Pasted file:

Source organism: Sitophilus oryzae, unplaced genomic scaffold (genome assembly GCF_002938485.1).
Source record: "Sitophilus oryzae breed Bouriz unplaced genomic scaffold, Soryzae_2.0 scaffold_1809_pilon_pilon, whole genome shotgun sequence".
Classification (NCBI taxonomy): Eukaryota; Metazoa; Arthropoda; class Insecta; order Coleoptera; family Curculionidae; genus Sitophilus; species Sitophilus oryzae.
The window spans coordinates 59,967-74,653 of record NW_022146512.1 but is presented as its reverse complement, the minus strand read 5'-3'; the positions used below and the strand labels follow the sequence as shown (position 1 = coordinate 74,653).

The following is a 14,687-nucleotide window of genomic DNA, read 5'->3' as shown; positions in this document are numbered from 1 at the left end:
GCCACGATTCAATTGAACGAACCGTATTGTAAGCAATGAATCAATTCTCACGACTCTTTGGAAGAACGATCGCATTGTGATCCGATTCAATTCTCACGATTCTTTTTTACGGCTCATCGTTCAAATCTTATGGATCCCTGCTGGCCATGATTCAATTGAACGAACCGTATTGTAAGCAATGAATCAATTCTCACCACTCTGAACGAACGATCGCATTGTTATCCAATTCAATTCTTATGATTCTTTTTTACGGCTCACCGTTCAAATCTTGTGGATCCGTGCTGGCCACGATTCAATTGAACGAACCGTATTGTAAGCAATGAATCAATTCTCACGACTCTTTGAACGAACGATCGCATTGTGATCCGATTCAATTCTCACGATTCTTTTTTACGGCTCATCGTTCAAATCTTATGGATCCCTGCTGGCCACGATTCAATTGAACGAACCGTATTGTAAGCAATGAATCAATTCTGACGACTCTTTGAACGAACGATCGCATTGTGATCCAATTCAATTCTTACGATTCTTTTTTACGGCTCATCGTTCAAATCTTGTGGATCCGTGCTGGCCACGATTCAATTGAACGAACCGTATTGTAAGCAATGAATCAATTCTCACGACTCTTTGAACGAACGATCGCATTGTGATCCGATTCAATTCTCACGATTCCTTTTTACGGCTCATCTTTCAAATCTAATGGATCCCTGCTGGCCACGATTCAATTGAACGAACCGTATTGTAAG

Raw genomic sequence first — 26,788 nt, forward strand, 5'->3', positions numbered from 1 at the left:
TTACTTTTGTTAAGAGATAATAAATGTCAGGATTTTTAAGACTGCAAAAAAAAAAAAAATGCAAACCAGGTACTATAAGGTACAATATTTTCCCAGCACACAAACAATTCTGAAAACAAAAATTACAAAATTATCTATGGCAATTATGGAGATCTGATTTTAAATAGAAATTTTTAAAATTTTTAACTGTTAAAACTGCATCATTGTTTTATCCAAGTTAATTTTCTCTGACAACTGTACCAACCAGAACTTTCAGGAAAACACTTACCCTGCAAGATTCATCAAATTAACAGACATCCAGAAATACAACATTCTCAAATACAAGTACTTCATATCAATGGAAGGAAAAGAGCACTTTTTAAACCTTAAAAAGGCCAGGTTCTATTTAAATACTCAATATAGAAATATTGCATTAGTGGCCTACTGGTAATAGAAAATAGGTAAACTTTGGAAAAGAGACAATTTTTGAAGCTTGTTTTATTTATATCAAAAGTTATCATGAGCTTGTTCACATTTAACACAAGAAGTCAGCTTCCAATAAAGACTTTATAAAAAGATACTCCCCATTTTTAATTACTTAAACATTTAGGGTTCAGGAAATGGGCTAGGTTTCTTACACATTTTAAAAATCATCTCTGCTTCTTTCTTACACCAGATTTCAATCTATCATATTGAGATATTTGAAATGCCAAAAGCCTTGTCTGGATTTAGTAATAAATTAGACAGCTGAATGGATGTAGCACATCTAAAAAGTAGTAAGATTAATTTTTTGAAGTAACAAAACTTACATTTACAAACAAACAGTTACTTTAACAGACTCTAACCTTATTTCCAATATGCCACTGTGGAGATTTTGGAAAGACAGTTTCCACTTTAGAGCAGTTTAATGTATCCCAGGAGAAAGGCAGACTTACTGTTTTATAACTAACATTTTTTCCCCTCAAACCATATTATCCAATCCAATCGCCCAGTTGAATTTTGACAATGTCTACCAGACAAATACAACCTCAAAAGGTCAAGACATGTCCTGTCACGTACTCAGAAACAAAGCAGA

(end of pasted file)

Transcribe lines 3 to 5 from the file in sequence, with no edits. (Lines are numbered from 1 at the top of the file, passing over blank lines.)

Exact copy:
Classification (NCBI taxonomy): Eukaryota; Metazoa; Arthropoda; class Insecta; order Coleoptera; family Curculionidae; genus Sitophilus; species Sitophilus oryzae.
The window spans coordinates 59,967-74,653 of record NW_022146512.1 but is presented as its reverse complement, the minus strand read 5'-3'; the positions used below and the strand labels follow the sequence as shown (position 1 = coordinate 74,653).

The following is a 14,687-nucleotide window of genomic DNA, read 5'->3' as shown; positions in this document are numbered from 1 at the left end: